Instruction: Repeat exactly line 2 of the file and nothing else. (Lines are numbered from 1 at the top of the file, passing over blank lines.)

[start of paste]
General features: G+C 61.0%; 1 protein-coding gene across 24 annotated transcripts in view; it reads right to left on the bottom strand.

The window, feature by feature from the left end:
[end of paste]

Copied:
The window, feature by feature from the left end: